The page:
This study examines the impact of aging in new Hungarian oak barrels vs aging in flex tank with Hungarian oak Fans on the chemical and sensory profiles of Chambourcin. Chambourcin wine was split into these vessels with the corresponding treatment. Due to the differences between aging in barrel and flex tank, the wine in flex tank required higher additions of sulfur dioxide. Not many phenolic or chemical differences exist between wines, except the wine aged in flex tank showed higher levels of anythocyanins. Judges found the wines were found to be significantly different (p<0.05), but there were no major preferences for one treatment over the other. There was a slight trend for the flex tank wine to show more Oak Character and less Fruit Intensity. Overall, flex tanks show promise in wine aging, but more work needs to be done to address oxygen ingress and headspace issues, as well as fine-tuning the use of oak adjuncts.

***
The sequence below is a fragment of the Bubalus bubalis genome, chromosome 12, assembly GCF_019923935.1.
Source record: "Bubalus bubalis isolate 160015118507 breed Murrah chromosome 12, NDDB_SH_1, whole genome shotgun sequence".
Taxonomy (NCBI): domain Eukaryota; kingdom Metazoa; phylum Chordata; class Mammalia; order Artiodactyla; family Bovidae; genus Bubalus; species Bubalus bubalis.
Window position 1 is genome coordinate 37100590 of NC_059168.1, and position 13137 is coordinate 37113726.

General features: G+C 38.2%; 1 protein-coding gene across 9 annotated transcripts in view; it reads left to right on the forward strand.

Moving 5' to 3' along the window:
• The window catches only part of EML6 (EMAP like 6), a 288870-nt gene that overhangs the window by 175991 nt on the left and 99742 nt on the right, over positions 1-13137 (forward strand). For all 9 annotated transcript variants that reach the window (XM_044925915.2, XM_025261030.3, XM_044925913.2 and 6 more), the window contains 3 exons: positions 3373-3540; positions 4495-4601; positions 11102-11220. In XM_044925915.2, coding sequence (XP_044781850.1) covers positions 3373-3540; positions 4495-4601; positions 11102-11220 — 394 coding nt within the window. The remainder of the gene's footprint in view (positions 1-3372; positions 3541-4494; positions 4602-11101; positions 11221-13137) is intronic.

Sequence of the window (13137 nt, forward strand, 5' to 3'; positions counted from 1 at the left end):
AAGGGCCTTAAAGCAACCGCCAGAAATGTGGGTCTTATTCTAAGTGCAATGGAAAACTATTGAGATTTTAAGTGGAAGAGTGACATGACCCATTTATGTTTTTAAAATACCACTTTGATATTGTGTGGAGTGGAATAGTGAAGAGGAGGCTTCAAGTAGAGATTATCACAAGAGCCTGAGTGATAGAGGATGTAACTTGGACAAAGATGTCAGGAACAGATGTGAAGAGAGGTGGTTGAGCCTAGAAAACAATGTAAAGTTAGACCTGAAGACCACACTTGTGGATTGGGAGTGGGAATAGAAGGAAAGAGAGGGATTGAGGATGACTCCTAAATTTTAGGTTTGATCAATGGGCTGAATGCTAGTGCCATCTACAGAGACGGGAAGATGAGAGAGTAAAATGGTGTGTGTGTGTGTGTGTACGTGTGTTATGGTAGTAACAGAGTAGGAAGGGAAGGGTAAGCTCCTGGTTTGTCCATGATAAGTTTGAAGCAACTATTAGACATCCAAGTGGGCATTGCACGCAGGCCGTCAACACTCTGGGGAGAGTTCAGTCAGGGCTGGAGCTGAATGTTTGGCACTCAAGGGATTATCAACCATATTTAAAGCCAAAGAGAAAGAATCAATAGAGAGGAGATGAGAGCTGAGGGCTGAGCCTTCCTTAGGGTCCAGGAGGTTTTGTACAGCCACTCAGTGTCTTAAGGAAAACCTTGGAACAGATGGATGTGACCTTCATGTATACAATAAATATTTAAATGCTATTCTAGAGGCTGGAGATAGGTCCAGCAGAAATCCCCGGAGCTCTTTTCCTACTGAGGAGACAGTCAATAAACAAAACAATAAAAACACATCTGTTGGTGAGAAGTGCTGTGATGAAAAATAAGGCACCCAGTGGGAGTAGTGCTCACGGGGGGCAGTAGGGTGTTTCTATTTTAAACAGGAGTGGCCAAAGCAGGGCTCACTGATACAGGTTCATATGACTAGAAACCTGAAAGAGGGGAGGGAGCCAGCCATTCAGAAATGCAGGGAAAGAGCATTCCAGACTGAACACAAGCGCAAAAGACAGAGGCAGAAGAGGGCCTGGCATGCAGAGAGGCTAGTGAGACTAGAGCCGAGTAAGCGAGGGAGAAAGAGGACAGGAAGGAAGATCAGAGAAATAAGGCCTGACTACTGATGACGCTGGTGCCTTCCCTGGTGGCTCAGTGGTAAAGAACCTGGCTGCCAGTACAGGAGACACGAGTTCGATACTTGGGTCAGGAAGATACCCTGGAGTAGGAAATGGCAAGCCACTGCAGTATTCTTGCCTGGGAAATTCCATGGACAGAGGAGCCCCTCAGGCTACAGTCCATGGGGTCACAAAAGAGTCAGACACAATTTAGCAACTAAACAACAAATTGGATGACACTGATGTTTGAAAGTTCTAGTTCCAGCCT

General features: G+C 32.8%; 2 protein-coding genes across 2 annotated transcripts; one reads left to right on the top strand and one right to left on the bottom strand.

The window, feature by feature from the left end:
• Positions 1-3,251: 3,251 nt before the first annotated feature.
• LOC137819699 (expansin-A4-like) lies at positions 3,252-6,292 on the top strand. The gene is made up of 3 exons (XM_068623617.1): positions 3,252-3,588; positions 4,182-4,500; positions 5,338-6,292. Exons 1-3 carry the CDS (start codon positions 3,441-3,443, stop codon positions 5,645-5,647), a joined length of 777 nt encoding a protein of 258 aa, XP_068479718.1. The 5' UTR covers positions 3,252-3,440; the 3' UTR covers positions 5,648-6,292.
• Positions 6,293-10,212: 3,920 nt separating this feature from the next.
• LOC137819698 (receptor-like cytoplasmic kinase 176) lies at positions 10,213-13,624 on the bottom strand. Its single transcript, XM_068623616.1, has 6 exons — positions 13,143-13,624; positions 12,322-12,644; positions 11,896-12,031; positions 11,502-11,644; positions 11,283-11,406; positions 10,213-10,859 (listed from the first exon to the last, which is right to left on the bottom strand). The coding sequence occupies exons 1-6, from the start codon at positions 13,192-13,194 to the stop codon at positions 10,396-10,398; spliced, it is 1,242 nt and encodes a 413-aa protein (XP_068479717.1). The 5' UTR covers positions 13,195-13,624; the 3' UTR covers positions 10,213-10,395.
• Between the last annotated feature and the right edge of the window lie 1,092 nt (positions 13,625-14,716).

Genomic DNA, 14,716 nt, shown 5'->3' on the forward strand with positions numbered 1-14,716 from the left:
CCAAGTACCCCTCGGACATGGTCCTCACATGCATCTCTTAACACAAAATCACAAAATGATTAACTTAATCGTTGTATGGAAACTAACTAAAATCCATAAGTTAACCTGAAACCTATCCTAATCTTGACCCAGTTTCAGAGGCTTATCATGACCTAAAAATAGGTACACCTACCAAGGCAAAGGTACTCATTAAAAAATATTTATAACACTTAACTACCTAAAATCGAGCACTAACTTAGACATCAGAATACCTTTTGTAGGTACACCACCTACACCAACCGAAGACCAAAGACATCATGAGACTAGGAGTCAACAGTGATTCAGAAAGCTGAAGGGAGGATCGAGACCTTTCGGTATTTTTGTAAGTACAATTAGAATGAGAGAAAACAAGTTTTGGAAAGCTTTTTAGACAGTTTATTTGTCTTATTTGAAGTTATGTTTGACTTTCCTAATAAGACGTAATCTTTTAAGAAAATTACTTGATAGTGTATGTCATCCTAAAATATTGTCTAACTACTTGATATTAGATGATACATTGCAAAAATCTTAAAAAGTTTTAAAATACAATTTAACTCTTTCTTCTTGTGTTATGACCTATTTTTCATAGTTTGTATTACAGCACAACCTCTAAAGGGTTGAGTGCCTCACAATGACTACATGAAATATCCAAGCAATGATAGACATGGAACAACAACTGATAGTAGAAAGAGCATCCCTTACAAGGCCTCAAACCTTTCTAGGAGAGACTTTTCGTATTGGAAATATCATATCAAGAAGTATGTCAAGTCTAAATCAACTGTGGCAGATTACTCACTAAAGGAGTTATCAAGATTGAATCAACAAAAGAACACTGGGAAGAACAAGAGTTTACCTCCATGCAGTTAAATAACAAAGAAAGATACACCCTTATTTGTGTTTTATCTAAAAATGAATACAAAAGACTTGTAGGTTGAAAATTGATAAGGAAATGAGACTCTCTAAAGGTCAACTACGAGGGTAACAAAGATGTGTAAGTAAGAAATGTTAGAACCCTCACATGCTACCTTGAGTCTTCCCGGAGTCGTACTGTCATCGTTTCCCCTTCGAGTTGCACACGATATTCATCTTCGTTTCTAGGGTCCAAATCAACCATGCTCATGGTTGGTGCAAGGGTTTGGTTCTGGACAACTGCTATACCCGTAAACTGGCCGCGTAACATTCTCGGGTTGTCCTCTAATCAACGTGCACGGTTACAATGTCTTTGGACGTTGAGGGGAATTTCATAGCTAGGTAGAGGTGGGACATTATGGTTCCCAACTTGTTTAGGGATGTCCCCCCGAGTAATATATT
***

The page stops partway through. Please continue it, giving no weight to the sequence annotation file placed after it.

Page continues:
This study examines the impact of a desiccation spray on the chemical and sensory profiles of Chambourcin grapes and wine. One block of Chambourcin was divided so that one section of fruit was sprayed with a potassium bicarbonate desiccant, and another section was not sprayed. The desiccated fruit was sprayed at the beginning of veraison and then weekly for a total of four sprays over four weeks. The fruit was harvested and processed on the same day, and all treatments between the fruit were identical. The desiccation treatment slightly concentrated berry components, although not many differences were found in wine. The desiccation treatment, however, lowered the color intensity and slightly lowered the tannin and anthocyanin content in the wine. Other parameters were not greatly affected. At one tasting, the wines were found to be significantly different (p<0.05), and in general there was a preference for the wine made without desiccation. At another tasting, there was no significant difference between wines, and no major preference trends. More studies on desiccation across vintages would be beneficial to further elucidate the impact of these treatments in Virginia.